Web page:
Designated initializer different behavior before and after c++20

Why does it compile successfully before c++20 ...

The program is ill-formed prior to C++20.

Designited initialisers did not exist in the language prior to C++20. It compiles because of a language extension.

What changed in c++20 that made it not compile anymore?

The program is still ill-formed in C++20.

Designated initialisers are introduced to the language in C++20, and it appears that the rules are slightly different from what the language extension does. The related rules are (from latest draft):

[dcl.init.list] List-initialization of an object or reference of type T is defined as follows:

  • If the braced-init-list contains a designated-initializer-list, T shall be an aggregate class. ...

  • ...

[dcl.init.aggr] An aggregate is an array or a class ([class]) with

  • no user-declared or inherited constructors ([class.ctor]),

  • ...

The behavioural difference of the language extension prior to C++20 may be related to the change in definition of what is an aggregate, as explained by NathanOliver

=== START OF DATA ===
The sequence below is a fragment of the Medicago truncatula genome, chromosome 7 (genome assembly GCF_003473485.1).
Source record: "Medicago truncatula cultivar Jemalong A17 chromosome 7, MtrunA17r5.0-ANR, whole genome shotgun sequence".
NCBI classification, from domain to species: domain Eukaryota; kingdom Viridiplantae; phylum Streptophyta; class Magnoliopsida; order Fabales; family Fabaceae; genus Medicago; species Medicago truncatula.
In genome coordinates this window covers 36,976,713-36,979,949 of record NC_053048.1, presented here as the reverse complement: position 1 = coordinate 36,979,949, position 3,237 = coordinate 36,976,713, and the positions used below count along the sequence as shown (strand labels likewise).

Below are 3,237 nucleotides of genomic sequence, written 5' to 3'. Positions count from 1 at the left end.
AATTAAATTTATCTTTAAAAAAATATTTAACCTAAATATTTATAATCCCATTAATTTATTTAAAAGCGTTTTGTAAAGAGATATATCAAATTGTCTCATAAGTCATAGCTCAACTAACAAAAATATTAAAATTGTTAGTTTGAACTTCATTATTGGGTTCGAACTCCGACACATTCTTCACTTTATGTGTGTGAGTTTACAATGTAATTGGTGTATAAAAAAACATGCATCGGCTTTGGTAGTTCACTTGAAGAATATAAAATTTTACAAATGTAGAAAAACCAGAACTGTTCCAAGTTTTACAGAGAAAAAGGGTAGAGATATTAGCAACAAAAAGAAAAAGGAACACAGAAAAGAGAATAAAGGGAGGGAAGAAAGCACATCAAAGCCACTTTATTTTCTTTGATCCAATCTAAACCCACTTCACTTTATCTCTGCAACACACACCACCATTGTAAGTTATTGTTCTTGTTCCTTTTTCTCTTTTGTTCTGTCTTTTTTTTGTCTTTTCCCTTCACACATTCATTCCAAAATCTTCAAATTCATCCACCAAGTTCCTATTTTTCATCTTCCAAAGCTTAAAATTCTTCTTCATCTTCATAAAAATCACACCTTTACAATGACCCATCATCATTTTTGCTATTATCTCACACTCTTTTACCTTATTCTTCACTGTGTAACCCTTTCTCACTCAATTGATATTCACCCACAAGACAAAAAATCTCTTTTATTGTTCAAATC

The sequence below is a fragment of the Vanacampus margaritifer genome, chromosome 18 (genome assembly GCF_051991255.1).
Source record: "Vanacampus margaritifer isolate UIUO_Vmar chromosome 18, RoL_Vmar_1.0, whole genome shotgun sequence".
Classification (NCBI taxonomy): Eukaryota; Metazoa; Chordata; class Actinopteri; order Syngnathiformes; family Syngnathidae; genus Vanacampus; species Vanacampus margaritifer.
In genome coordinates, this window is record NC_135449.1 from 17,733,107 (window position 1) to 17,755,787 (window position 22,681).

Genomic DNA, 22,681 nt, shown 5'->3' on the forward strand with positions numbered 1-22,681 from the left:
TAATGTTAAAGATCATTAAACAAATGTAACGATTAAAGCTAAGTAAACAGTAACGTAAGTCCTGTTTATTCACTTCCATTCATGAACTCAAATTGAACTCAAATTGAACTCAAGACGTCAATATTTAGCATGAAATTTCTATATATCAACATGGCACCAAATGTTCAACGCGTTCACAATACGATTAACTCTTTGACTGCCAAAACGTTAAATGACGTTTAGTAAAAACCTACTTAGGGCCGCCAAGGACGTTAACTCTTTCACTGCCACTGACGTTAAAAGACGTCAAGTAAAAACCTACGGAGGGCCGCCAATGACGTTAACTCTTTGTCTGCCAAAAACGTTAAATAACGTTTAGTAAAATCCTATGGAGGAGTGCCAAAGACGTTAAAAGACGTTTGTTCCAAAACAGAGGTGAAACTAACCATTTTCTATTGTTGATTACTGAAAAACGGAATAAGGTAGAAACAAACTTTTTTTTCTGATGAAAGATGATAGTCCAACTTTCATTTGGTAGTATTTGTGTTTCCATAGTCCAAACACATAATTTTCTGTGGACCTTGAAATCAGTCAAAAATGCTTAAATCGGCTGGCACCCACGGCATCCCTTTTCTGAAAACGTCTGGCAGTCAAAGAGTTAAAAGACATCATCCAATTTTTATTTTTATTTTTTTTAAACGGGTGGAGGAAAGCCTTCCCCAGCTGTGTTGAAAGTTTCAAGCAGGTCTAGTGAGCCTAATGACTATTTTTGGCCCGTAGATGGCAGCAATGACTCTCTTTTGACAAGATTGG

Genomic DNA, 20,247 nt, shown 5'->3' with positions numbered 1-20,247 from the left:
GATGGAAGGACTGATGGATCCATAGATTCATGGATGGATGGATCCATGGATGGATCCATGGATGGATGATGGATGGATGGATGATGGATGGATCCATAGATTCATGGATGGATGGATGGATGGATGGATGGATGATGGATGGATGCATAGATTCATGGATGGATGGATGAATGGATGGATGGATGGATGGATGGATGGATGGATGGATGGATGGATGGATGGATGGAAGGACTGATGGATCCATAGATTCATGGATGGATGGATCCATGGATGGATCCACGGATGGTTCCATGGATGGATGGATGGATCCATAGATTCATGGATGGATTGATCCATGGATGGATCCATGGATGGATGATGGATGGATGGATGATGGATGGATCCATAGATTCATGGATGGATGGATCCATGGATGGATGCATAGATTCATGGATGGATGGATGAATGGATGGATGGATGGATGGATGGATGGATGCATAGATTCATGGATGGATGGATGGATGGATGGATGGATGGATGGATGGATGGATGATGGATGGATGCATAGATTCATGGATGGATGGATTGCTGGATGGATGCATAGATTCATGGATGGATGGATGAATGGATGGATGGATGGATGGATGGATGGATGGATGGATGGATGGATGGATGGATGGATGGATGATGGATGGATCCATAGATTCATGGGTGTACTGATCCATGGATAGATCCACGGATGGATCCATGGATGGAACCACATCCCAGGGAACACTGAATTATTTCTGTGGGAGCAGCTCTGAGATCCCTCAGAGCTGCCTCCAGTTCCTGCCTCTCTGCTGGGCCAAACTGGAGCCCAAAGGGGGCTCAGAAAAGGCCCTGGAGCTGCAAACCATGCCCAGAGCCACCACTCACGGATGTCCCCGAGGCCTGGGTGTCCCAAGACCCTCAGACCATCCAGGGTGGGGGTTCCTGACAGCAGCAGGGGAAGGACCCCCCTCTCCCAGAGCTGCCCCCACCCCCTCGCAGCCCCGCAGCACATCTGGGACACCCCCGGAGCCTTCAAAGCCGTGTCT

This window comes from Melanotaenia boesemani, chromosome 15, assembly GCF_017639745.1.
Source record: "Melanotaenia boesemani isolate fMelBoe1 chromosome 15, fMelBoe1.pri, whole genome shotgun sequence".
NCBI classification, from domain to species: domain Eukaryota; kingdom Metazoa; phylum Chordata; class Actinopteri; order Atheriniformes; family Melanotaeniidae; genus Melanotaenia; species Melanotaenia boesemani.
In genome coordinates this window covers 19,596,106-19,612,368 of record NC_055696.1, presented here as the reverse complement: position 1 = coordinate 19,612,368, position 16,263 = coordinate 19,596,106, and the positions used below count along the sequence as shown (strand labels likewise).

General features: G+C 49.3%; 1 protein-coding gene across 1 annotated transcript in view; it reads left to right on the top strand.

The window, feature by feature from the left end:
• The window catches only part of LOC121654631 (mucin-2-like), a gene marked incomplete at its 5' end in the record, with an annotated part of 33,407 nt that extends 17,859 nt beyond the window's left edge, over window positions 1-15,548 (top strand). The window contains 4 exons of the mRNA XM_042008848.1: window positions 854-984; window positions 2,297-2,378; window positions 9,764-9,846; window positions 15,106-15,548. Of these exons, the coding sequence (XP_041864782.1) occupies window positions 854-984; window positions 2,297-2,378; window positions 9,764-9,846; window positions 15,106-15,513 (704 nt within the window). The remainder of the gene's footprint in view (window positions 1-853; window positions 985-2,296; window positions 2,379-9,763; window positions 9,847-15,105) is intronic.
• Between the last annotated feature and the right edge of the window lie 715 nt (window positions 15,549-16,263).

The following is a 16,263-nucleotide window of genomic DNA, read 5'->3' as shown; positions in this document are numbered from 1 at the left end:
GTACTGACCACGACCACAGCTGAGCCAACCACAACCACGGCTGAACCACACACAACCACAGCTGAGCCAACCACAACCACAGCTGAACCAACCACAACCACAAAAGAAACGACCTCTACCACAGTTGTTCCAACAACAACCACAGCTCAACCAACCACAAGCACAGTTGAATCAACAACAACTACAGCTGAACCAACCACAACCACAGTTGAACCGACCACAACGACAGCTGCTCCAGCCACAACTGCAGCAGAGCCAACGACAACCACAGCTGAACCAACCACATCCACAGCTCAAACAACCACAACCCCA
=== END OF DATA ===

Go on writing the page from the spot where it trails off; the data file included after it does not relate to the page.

In C++20, your class is no longer an aggregate. Since it is not an aggregate, you cannot use a designated initializer. This change is the result of P1008 which removed the presence of user provided defaulted or deleted constructors as qualifying for being an aggregate. The example given for why this change needed to be made was:

struct X {
  int i{4};
  X() = default;

int main() {
  X x1(3); // ill-formed - no matching c’tor
  X x2{3}; // compiles!

where X x2{3} should not compile but it does because X() = default; doesn't stop it from being an aggregate.